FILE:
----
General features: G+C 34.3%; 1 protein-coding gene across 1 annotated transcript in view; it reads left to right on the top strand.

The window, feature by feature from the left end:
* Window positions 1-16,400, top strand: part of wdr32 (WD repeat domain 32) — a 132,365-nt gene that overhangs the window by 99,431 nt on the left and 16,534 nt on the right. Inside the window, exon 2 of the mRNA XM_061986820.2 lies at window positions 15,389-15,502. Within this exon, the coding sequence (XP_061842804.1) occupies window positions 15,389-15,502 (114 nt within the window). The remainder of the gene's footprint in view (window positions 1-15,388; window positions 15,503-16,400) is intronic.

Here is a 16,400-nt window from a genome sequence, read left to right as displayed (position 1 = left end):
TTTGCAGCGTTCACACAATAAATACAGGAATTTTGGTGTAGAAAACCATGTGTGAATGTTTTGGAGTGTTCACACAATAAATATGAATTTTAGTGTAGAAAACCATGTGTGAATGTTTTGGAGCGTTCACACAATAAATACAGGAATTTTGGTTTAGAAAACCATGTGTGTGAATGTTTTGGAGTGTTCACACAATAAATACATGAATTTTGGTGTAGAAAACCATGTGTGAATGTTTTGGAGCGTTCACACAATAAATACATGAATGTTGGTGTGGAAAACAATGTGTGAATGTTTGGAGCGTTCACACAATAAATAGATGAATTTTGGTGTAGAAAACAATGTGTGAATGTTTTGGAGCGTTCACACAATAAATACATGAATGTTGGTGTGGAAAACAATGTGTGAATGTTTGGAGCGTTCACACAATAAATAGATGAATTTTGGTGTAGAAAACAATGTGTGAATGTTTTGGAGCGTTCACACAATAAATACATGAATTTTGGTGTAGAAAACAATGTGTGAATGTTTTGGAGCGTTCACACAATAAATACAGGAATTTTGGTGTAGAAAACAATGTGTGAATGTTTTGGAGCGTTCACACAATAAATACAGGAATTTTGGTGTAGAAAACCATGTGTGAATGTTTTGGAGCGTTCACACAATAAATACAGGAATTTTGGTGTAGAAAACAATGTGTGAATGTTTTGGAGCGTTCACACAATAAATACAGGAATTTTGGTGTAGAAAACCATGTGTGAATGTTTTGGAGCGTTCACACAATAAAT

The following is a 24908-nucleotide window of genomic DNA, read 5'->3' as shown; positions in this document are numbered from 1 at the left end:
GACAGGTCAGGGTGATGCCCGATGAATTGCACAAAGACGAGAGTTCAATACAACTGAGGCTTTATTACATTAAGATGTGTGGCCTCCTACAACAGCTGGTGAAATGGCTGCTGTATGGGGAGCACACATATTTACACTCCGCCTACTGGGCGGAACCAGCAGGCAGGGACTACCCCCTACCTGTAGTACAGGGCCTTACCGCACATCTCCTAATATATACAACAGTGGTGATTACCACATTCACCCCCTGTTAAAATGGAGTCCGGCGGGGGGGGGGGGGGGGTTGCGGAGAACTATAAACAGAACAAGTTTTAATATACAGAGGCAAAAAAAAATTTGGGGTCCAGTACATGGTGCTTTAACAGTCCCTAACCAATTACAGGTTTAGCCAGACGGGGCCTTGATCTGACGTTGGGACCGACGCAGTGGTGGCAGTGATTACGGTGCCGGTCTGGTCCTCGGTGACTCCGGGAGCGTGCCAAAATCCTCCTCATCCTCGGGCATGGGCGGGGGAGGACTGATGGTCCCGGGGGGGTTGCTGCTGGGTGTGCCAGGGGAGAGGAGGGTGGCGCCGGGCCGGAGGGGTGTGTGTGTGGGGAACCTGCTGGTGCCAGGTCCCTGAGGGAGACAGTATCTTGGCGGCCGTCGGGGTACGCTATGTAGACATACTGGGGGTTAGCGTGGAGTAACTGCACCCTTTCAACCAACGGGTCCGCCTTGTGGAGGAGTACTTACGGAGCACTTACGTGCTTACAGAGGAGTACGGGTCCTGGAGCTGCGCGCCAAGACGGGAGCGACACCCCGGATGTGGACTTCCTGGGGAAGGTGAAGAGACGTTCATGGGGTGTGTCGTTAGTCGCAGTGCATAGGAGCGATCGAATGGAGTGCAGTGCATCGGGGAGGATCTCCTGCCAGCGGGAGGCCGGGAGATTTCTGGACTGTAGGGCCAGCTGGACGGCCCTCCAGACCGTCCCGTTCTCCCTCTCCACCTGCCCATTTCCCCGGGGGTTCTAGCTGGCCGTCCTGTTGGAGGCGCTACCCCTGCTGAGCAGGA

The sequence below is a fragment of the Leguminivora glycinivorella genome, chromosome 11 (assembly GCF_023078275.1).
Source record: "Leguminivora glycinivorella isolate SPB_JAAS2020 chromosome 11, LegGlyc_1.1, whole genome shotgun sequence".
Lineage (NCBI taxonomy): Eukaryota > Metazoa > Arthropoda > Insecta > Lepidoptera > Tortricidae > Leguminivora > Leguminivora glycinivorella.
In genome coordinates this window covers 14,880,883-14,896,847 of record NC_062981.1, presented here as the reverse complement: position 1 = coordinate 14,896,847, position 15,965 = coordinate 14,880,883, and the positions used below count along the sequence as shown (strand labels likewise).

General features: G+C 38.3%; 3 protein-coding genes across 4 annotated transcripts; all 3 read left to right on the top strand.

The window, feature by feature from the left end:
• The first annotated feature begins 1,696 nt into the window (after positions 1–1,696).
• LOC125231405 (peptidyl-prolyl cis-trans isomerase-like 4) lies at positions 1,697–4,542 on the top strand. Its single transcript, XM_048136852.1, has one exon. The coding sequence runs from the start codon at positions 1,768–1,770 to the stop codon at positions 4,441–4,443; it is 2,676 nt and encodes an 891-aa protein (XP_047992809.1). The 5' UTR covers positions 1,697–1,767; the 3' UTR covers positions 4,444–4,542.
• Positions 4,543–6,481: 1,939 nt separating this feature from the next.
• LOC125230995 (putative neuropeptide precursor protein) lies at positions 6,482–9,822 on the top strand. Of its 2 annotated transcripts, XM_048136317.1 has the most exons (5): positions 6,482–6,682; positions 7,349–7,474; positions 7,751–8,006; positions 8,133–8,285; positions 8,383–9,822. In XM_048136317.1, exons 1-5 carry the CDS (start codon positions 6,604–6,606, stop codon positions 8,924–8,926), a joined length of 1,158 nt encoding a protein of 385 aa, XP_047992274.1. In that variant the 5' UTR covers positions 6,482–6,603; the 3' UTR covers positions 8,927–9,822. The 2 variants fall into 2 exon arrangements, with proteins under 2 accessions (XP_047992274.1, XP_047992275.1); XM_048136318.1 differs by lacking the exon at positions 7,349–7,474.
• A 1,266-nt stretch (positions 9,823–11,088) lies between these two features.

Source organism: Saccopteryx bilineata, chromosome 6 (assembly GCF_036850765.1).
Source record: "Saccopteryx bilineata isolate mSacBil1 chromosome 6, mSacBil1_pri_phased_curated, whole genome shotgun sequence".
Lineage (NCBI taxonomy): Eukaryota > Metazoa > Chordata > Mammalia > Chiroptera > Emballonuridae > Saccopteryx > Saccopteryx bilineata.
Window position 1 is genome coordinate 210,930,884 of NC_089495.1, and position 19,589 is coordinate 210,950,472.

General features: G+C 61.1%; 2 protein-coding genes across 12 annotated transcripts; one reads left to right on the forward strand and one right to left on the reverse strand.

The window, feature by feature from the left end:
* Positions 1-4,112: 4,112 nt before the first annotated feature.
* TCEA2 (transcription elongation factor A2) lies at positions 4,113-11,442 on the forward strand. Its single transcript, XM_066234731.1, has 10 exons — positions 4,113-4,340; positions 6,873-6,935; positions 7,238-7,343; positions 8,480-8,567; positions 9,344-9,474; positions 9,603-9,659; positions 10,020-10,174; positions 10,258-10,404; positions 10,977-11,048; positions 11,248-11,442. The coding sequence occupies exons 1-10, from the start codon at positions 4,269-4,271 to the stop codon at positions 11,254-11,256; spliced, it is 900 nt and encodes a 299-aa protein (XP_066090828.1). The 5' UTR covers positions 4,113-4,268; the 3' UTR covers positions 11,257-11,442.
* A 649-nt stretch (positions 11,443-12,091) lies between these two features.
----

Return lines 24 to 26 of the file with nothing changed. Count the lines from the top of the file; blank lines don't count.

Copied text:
The window, feature by feature from the left end:
* Positions 1-4,112: 4,112 nt before the first annotated feature.
* TCEA2 (transcription elongation factor A2) lies at positions 4,113-11,442 on the forward strand. Its single transcript, XM_066234731.1, has 10 exons — positions 4,113-4,340; positions 6,873-6,935; positions 7,238-7,343; positions 8,480-8,567; positions 9,344-9,474; positions 9,603-9,659; positions 10,020-10,174; positions 10,258-10,404; positions 10,977-11,048; positions 11,248-11,442. The coding sequence occupies exons 1-10, from the start codon at positions 4,269-4,271 to the stop codon at positions 11,254-11,256; spliced, it is 900 nt and encodes a 299-aa protein (XP_066090828.1). The 5' UTR covers positions 4,113-4,268; the 3' UTR covers positions 11,257-11,442.